Estimation of the time of seroconversion to the New Jersey serotype of vesicular stomatitis virus in sentinel cattle of dairy herds located at high and low elevations in southern Mexico

Aiko D. Adell, Andres M. Perez, Roberto Navarro Lopez, Irene Lopez Gonzalez, Pedro Paz Ramirez, Luis L. Rodriguez

Resultado de la investigación: Article

1 Cita (Scopus)

Resumen

Objective - To estimate the time of seroconversion to the New Jersey serotype of vesicular stomatitis virus (VSNJV) in sentinel cattle of dairy herds located at high and low elevations in southern Mexico and to determine the factors associated with an increase in VSNJV transmission. Animals - 471 dairy cattle in 4 free-ranging dairy herds located at high and low elevations in southern Mexico. Procedures - Serum samples from all cattle were screened by use of serum neutralization (SN) tests for antibodies against VSNJV. Cattle with SN titers < 1:20 were designated as sentinel cattle and tested every 10 weeks for seroconversion to VSNJV (SN titer ≥ 1:80). A Cox proportional hazards regression model was used to compare the hazard for seroconversion between sentinel cattle located at high and low elevations and kept under similar management and nutritional conditions. Results - Hazard of VSNJV seroconversion was significantly higher for sentinel cattle located at high elevations, compared with the hazard for sentinel cattle located at low elevations. Dairy cattle located at high elevations seroconverted to VSNJV more frequently during the rainy season and the beginning of the dry season. Conclusions and Clinical Relevance - Seroconversion to VSNJV was more likely in dairy cattle in southern Mexico located at high elevations than in dairy cattle located at low elevations. These findings should contribute to understanding the dynamics of VSNJV infection in endemic areas and should be useful in the design of effective preventive and control strategies to decrease the impact of future VSV incursions.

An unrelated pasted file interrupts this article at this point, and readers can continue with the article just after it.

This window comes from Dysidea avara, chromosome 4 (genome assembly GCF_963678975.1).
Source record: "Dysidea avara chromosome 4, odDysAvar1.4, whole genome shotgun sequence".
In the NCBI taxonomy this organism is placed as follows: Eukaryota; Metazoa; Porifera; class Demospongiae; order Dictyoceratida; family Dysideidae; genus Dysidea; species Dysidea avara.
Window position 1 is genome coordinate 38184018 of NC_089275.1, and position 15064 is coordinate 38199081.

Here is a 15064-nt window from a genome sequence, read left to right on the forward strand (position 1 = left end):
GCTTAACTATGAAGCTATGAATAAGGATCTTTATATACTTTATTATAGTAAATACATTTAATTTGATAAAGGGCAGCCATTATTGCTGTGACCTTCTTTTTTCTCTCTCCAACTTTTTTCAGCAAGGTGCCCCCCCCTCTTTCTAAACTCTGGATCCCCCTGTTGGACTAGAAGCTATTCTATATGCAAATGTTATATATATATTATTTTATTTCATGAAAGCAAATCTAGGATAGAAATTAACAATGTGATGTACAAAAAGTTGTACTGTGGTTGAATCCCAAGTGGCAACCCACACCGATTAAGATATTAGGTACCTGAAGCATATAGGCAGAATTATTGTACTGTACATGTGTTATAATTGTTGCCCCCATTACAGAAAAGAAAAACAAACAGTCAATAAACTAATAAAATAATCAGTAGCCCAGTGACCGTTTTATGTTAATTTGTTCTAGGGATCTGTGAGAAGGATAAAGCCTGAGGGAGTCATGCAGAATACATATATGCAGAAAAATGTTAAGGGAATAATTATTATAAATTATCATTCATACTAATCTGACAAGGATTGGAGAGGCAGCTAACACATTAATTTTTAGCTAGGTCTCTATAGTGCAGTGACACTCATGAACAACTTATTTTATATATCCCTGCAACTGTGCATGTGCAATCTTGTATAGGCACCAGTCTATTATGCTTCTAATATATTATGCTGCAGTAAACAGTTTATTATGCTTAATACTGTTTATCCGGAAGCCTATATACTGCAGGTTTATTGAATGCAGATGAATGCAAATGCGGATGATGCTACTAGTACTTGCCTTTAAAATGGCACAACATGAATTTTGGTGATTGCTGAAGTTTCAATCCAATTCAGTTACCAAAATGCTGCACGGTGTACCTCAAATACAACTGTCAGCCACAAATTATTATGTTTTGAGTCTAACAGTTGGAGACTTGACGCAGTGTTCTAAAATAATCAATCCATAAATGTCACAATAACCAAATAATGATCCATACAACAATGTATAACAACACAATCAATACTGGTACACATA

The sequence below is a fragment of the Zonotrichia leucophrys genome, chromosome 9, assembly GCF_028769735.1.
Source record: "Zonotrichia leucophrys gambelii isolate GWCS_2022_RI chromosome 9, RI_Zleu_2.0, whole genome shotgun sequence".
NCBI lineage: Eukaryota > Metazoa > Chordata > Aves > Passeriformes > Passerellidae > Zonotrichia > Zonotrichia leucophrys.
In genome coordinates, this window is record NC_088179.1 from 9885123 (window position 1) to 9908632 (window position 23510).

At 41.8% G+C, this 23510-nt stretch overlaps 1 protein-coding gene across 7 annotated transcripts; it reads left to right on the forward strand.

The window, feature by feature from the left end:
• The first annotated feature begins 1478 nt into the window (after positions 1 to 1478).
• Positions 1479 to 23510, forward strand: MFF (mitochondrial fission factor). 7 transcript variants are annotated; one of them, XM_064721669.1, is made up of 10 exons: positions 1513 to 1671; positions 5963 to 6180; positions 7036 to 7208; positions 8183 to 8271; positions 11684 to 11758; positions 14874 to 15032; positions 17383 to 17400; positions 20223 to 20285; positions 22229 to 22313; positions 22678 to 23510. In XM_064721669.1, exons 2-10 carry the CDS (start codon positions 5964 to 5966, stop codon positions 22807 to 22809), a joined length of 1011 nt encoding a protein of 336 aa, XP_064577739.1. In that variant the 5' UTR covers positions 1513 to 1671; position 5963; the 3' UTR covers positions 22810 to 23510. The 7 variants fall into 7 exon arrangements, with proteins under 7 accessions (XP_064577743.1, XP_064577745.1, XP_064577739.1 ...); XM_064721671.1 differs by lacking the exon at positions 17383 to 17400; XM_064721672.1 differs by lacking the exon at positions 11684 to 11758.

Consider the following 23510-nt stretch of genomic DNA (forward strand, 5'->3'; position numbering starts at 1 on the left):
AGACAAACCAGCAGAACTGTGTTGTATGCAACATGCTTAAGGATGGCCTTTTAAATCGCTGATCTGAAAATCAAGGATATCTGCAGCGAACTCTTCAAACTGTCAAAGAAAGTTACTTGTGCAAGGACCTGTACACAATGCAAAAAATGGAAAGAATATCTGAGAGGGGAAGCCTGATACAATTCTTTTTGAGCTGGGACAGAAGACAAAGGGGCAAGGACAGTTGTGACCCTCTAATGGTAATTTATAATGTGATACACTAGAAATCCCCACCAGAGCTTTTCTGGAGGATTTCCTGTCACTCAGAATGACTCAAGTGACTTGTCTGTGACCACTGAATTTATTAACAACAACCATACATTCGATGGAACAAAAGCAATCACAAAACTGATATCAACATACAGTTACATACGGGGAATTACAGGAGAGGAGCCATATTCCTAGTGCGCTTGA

Idioma originalEnglish
Páginas (desde-hasta)1451-1456
Número de páginas6
PublicaciónAmerican Journal of Veterinary Research
Volumen71
N.º12
DOI
EstadoPublished - dic 2010

Huella dactilar

Vesicular stomatitis New Jersey virus
Vesiculovirus
seroconversion
Mexico
dairy herds
serotypes
cattle
dairy cattle
neutralization
Serum
Serogroup
Seroconversion
cyhalothrin
neutralization tests
Neutralization Tests
dry season
wet season
Proportional Hazards Models

ASJC Scopus subject areas

  • veterinary(all)
  • Medicine(all)

Citar esto

Adell, Aiko D. ; Perez, Andres M. ; Lopez, Roberto Navarro ; Gonzalez, Irene Lopez ; Ramirez, Pedro Paz ; Rodriguez, Luis L. / Estimation of the time of seroconversion to the New Jersey serotype of vesicular stomatitis virus in sentinel cattle of dairy herds located at high and low elevations in southern Mexico. En: American Journal of Veterinary Research. 2010 ; Vol. 71, N.º 12. pp. 1451-1456.
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title = "Estimation of the time of seroconversion to the New Jersey serotype of vesicular stomatitis virus in sentinel cattle of dairy herds located at high and low elevations in southern Mexico",
abstract = "Objective - To estimate the time of seroconversion to the New Jersey serotype of vesicular stomatitis virus (VSNJV) in sentinel cattle of dairy herds located at high and low elevations in southern Mexico and to determine the factors associated with an increase in VSNJV transmission. Animals - 471 dairy cattle in 4 free-ranging dairy herds located at high and low elevations in southern Mexico. Procedures - Serum samples from all cattle were screened by use of serum neutralization (SN) tests for antibodies against VSNJV. Cattle with SN titers < 1:20 were designated as sentinel cattle and tested every 10 weeks for seroconversion to VSNJV (SN titer ≥ 1:80). A Cox proportional hazards regression model was used to compare the hazard for seroconversion between sentinel cattle located at high and low elevations and kept under similar management and nutritional conditions. Results - Hazard of VSNJV seroconversion was significantly higher for sentinel cattle located at high elevations, compared with the hazard for sentinel cattle located at low elevations. Dairy cattle located at high elevations seroconverted to VSNJV more frequently during the rainy season and the beginning of the dry season. Conclusions and Clinical Relevance - Seroconversion to VSNJV was more likely in dairy cattle in southern Mexico located at high elevations than in dairy cattle located at low elevations. These findings should contribute to understanding the dynamics of VSNJV infection in endemic areas and should be useful in the design of effective preventive and control strategies to decrease the impact of future VSV incursions.",